We recently hosted a virtual roundtable in partnership with Resource Solutions on ‘Evolving your EVP to bridge the skills gap’ which looked at some highly relevant topics: The rise of Environmental, Social and Corporate Governance (ESG), Employer Brand and Values, Targeted Value Proposition and Wellbeing initiatives.
In the working environment we are now operating in everybody is thinking about how best to create and retain culture. In a world where we are all remotely distributed, how do we do this and continue to attract the right talent? As it stands, the workforce we have now and the workforce we are trying to attract for the future are polar opposites, meaning it has never been as hard as it is now to get this right.
It is fair to assume that everyone is in very different places in their journey, with many reviewing their EVP and employer brand and shifting from the brand they were using historically, but what is the best way to evolve your EVP and bridge the skills gap, to ensure future success?
The key takeaways from the conversation appear below.
Accountability is the key to success
Corporate and social responsibility seems to be becoming a bigger topic for candidates and employees and it is very important to say what you mean and mean what you say in this area. It is often the case that ESG within organisation is more of a ‘window dressing’ than an authentic interest in responsibility. It is important that ESG is part of your values that acts as a guiding principle to anchor your organisation and everything you do.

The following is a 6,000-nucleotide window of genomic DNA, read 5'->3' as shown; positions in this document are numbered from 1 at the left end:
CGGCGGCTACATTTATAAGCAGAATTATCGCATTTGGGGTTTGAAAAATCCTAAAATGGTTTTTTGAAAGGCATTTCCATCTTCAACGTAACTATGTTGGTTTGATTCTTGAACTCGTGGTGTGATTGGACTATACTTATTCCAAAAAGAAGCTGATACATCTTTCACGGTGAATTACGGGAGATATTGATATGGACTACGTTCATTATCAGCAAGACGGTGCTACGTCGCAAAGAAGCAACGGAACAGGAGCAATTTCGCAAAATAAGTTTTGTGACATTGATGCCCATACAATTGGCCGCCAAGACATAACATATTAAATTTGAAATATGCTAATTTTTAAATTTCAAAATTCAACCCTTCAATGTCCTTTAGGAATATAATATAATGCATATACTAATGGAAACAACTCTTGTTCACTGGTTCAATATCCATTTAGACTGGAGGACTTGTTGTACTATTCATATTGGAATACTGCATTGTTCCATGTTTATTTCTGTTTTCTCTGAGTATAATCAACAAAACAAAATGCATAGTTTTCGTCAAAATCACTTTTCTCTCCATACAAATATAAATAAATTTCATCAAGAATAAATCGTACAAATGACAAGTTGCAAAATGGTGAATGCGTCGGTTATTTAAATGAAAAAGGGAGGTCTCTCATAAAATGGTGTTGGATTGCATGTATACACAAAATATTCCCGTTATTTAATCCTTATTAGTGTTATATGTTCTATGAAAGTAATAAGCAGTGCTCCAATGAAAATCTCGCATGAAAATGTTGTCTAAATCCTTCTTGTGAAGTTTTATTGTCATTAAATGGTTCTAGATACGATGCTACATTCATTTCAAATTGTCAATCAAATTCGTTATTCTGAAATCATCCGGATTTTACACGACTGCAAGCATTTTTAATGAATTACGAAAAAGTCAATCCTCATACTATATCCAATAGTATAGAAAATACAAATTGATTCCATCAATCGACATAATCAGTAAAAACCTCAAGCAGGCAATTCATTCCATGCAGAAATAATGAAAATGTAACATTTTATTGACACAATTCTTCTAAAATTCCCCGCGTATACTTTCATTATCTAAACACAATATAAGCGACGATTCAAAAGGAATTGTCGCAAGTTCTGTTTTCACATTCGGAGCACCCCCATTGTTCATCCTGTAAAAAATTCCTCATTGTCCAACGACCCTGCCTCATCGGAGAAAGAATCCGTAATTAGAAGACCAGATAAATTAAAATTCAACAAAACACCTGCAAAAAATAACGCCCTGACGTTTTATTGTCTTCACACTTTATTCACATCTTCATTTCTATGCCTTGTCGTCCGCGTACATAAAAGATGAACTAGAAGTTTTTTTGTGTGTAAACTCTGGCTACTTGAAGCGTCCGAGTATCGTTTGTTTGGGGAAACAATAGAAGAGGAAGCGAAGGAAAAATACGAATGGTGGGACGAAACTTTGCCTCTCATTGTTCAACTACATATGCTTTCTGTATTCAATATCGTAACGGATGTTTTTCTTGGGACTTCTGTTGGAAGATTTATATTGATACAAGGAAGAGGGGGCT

Attendees agreed that many organisations have struggled with authenticity for a long time and that historically there has been a vast amount of unauthentic Employee Value Proposition (EVP), but now people are driving for transparency. People are more curious, and paying more attention to the accountability of businesses. From employees to clients and customers, the level of interest in an organisations ESG is high and people are looking deeper and more thoroughly into what organisations do, it’s no longer just about giving back, but people are looking at who their pension provider is, and what they invest in and whether they agree with that. ESG is a much deeper and conscious consideration than it has been before, and organisations can no longer not take it seriously as the cost of not having a good ESG strategy is high.
Don’t forget your brand
The confluence between your employer brand and your company brand has never been closer than now. It was a really important piece to recognise that it is easier to create a new brand than it is to fix a damaged brand. It is easy for organisations to become complacent when it comes to their brand and they can then suffer as a result; losing their values, affecting recruitment, retention, engagement and much more. Social media means that the world is more connected than ever and news travels quickly and tarnishes a reputation easily, be aware.
There was an exploratory conversation around the potential for rebuilding and transforming brands based on the outside world and its perception of your brand and industry. If successful, there is an integral connection between external brand also driving your internal brand, which impacts recruitment, retention and your culture. Always remember your brand and the way it links to your people. Your people drive your external brand and are your external advertising. Treat them that way.
Your culture should evolve